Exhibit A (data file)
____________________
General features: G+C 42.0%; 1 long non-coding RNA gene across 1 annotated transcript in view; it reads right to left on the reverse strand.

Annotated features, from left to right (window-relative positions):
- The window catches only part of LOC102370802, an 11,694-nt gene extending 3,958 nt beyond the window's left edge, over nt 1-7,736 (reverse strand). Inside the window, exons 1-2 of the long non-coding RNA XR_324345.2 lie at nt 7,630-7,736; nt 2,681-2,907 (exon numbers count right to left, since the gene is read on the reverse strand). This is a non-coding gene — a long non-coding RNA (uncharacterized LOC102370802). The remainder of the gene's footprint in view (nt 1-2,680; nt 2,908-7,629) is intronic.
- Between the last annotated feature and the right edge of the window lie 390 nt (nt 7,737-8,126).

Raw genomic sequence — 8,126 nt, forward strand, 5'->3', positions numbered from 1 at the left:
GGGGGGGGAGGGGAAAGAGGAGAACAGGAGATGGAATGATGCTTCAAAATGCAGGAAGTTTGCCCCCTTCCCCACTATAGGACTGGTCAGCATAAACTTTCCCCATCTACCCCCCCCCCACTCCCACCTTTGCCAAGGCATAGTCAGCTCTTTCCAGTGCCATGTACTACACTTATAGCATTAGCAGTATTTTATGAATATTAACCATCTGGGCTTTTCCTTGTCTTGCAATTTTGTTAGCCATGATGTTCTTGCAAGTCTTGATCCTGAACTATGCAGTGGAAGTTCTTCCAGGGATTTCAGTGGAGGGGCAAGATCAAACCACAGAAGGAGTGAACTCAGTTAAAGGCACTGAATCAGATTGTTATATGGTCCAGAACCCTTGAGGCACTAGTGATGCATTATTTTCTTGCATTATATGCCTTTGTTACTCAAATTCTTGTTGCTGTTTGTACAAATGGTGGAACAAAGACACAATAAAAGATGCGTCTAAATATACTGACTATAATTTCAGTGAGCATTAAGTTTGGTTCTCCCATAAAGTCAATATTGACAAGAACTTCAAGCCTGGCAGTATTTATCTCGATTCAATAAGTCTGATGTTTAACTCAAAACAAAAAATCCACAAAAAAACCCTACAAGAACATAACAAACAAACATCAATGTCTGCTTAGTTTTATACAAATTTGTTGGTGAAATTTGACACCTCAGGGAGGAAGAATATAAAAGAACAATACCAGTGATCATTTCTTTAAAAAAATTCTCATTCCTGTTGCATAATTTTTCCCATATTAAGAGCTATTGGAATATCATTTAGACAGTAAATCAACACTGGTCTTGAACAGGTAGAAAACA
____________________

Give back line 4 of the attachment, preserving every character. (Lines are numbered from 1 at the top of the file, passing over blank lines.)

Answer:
- Between the last annotated feature and the right edge of the window lie 390 nt (nt 7,737-8,126).